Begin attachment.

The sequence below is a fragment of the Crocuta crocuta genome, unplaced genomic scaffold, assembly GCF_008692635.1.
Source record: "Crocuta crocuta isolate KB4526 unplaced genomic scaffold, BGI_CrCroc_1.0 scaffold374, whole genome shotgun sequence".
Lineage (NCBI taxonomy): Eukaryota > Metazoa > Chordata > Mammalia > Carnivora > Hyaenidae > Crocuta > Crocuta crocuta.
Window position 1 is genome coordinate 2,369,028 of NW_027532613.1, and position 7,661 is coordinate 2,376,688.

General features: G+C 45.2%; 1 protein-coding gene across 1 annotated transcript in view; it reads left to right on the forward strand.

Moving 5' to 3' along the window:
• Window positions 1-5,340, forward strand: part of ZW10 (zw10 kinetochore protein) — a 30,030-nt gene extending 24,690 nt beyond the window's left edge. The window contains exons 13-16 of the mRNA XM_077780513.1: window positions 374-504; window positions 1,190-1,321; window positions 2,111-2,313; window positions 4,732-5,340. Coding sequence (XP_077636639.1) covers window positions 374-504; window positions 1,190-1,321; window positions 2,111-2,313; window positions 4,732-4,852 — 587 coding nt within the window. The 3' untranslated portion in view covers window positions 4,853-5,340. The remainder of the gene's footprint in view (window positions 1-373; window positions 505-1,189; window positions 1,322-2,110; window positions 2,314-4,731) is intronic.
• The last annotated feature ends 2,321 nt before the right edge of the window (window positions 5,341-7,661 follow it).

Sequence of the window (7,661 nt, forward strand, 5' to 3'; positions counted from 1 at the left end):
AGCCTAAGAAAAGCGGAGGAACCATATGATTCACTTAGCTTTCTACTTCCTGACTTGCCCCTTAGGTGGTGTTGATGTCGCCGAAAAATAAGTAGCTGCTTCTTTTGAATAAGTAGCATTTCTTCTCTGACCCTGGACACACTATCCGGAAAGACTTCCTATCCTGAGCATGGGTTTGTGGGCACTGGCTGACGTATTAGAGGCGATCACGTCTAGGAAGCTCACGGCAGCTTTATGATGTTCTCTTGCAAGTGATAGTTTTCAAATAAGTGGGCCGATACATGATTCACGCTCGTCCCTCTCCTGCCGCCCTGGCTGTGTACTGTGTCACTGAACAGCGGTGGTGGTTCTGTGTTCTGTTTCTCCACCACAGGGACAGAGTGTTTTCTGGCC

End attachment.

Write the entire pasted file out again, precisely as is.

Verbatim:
The sequence below is a fragment of the Crocuta crocuta genome, unplaced genomic scaffold, assembly GCF_008692635.1.
Source record: "Crocuta crocuta isolate KB4526 unplaced genomic scaffold, BGI_CrCroc_1.0 scaffold374, whole genome shotgun sequence".
Lineage (NCBI taxonomy): Eukaryota > Metazoa > Chordata > Mammalia > Carnivora > Hyaenidae > Crocuta > Crocuta crocuta.
Window position 1 is genome coordinate 2,369,028 of NW_027532613.1, and position 7,661 is coordinate 2,376,688.

General features: G+C 45.2%; 1 protein-coding gene across 1 annotated transcript in view; it reads left to right on the forward strand.

Moving 5' to 3' along the window:
• Window positions 1-5,340, forward strand: part of ZW10 (zw10 kinetochore protein) — a 30,030-nt gene extending 24,690 nt beyond the window's left edge. The window contains exons 13-16 of the mRNA XM_077780513.1: window positions 374-504; window positions 1,190-1,321; window positions 2,111-2,313; window positions 4,732-5,340. Coding sequence (XP_077636639.1) covers window positions 374-504; window positions 1,190-1,321; window positions 2,111-2,313; window positions 4,732-4,852 — 587 coding nt within the window. The 3' untranslated portion in view covers window positions 4,853-5,340. The remainder of the gene's footprint in view (window positions 1-373; window positions 505-1,189; window positions 1,322-2,110; window positions 2,314-4,731) is intronic.
• The last annotated feature ends 2,321 nt before the right edge of the window (window positions 5,341-7,661 follow it).

Sequence of the window (7,661 nt, forward strand, 5' to 3'; positions counted from 1 at the left end):
AGCCTAAGAAAAGCGGAGGAACCATATGATTCACTTAGCTTTCTACTTCCTGACTTGCCCCTTAGGTGGTGTTGATGTCGCCGAAAAATAAGTAGCTGCTTCTTTTGAATAAGTAGCATTTCTTCTCTGACCCTGGACACACTATCCGGAAAGACTTCCTATCCTGAGCATGGGTTTGTGGGCACTGGCTGACGTATTAGAGGCGATCACGTCTAGGAAGCTCACGGCAGCTTTATGATGTTCTCTTGCAAGTGATAGTTTTCAAATAAGTGGGCCGATACATGATTCACGCTCGTCCCTCTCCTGCCGCCCTGGCTGTGTACTGTGTCACTGAACAGCGGTGGTGGTTCTGTGTTCTGTTTCTCCACCACAGGGACAGAGTGTTTTCTGGCC